DTCC urges greater collaboration on cyber-crime threats

23 Oct, 2014

A white paper published by the Depository Trust & Clearing Corporation (DTCC) has urged regulators and financial institutions to collaborate more on the increasing threats posed by cyber-crime.

The DTCC advised regulators and financial institutions to share more information on the nature of the threats posed by cyber-criminals.  It recommends the creation of a harmonised, clear and non-duplicative notification system in order to achieve this.

The white paper advocates the formation of global industry working groups, who will work with national regulators to help develop sensible cyber-security regulation, which can address these risks on a real-time basis. The UK appears to be ahead of the game. In summer 2014, the Bank of England unveiled a new cyber-security strategy for financial institutions at a summit held by the British Bankers' Association (BBA). The initiative - known as CBEST - stress-tested the security systems at financial institutions using real-threat intelligence and information gleaned from monitoring the Internet which indicated potential threats to firms. 

This comes as a DTCC survey of clients found a record 84 per-cent identified cyber-risk as one of their top five concerns, an increase from 59 per-cent in March 2014.  Thirty-three per-cent ranked cyber-crime as the number one systemic risk to the broader economy, up from 24 per-cent in March 2014.

Financial institutions were also urged by the DTCC to up the ante in their approaches to cyber-crime. “(Firms should) shift the focus of cyber-security programs from ‘check the box’ security to actively hunting for threats. A cyber-security program designed to only meet existing requirements or exclusively address known threats offers inadequate protection in today’s cyber landscape. Current cyber-threats evolve and move quickly and, as such, legacy methods of defending infrastructure are likely to fail,” read the DTCC’s white paper.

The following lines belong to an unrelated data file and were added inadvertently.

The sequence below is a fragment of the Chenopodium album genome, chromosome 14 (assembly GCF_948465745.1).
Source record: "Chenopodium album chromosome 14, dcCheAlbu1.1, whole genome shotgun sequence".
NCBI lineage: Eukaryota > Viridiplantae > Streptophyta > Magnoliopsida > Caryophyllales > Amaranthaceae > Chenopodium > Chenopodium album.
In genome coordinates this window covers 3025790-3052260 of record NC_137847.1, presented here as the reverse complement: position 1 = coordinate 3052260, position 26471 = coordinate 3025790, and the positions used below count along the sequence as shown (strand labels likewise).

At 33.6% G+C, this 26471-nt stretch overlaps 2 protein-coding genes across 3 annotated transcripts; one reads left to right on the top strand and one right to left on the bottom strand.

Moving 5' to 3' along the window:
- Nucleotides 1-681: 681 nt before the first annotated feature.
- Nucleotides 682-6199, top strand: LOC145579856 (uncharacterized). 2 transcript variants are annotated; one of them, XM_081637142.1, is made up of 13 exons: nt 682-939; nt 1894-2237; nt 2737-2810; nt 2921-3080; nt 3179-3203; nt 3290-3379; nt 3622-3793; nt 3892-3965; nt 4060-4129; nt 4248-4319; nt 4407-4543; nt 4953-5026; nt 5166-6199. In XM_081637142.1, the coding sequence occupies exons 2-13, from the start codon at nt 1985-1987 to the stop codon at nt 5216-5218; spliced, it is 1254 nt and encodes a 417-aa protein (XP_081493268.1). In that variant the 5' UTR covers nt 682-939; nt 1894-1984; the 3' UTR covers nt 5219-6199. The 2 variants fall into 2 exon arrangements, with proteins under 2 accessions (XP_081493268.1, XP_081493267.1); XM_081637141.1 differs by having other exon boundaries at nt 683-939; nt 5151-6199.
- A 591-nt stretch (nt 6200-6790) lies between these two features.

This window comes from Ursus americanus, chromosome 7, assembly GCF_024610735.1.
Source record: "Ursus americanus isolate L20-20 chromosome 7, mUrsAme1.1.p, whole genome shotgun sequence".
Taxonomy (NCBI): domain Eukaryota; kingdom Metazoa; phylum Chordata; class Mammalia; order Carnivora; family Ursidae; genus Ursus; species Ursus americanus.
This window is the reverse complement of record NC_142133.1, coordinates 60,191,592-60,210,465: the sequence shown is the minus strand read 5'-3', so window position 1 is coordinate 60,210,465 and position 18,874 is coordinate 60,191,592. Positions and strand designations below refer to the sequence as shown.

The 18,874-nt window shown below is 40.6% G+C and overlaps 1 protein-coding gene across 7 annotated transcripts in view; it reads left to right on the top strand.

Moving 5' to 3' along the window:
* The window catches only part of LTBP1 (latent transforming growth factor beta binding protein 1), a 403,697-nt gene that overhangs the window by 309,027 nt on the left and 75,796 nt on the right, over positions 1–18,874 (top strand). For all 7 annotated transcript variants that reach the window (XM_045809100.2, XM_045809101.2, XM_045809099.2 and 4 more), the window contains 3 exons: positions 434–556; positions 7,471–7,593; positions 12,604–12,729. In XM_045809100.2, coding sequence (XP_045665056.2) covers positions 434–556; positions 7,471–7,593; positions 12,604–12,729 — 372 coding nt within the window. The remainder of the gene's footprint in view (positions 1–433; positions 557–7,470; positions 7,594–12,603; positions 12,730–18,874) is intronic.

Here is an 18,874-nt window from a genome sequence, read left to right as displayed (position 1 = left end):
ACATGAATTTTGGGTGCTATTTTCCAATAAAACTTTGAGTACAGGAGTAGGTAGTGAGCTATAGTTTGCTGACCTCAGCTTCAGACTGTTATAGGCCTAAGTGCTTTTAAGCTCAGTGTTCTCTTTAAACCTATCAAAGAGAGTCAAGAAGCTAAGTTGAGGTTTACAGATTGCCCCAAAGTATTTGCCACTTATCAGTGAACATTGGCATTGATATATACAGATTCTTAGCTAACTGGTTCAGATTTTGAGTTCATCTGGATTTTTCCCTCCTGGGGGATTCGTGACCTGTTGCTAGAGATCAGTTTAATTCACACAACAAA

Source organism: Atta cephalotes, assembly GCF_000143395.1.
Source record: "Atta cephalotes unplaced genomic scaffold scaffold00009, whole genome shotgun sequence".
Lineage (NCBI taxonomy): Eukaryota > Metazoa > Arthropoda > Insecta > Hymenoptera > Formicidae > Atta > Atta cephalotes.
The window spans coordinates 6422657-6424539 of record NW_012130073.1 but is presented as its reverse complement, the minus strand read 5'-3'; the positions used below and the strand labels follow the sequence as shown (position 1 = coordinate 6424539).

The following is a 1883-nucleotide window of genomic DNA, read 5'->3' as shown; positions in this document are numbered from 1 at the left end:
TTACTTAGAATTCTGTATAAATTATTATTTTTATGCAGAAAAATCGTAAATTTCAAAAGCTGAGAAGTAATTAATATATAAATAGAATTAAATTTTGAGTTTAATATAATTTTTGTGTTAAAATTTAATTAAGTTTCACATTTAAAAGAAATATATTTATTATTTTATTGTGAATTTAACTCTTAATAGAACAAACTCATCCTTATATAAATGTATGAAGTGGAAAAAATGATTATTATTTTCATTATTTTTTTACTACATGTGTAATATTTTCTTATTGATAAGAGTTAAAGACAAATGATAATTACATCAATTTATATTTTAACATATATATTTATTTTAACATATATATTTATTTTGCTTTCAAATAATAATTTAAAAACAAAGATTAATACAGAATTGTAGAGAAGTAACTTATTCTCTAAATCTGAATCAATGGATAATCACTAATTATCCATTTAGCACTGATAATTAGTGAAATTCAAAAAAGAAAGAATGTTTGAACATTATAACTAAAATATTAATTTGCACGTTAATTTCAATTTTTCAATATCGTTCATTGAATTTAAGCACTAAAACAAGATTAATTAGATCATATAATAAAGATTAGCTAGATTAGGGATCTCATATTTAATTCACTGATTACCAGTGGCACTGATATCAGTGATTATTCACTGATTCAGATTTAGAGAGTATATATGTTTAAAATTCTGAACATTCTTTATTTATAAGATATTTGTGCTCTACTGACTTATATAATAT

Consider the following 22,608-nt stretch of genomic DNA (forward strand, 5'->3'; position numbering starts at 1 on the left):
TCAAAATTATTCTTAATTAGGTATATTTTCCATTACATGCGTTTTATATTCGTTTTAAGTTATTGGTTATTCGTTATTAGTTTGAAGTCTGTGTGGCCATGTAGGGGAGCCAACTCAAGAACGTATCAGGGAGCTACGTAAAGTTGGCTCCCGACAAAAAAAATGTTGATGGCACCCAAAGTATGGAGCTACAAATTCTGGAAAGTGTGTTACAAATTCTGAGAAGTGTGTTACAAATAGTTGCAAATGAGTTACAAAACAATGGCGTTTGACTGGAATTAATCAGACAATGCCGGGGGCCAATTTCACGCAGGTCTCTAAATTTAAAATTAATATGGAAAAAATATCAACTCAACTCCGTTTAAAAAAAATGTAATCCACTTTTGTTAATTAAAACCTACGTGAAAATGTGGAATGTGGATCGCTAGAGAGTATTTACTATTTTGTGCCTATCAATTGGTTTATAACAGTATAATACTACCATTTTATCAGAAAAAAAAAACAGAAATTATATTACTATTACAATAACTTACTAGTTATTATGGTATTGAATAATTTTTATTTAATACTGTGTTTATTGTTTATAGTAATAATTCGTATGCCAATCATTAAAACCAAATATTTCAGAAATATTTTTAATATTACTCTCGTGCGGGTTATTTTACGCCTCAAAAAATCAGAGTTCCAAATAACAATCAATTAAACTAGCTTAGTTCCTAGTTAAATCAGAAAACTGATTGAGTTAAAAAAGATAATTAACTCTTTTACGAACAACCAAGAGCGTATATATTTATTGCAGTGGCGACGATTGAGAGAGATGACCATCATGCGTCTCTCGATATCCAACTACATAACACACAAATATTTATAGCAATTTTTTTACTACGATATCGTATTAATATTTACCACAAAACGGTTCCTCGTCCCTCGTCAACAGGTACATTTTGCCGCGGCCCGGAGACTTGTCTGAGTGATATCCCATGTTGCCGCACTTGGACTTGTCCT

A number of high profile financial and non-financial institutions have suffered cyber-breaches of late including Fidelity Investments, J.P. Morgan and E*TRADE Financial. A report –“Cyber-crime, Securities Markets and Systemic Risk” – produced jointly in 2013 by CPSS-IOSCO and the World Federation of Exchanges (WFE) found 53% of 46 exchanges surveyed had been subject to a cyber-attack in 2012.

Regulators have taken note of cyber-threats. The Securities and Exchange Commission (SEC) in the United States announced in February 2014 that it would conduct a review on the policies and safeguards asset managers have in place to mitigate the risks of cyber-attacks as part of its investment adviser examination program.

The review will scrutinise whether managers are adequately protecting themselves against potential security breaches as well as the risks associated with other vendors who have access to their data and systems. The SEC also confirmed it would be looking at firms’ policies on IT training, vendor access and due diligence, while the agency also said it was considering a requirement that would force asset managers to report significant cyber events to regulators.

UK regulators are also taking an interest. Asset managers must ensure they have effective business continuity plans (BCP) and exit strategies in place with their technology vendors in the event of that service provider defaulting or running into operational difficulty if they are to avoid falling foul of the Financial Conduct Authority (FCA).






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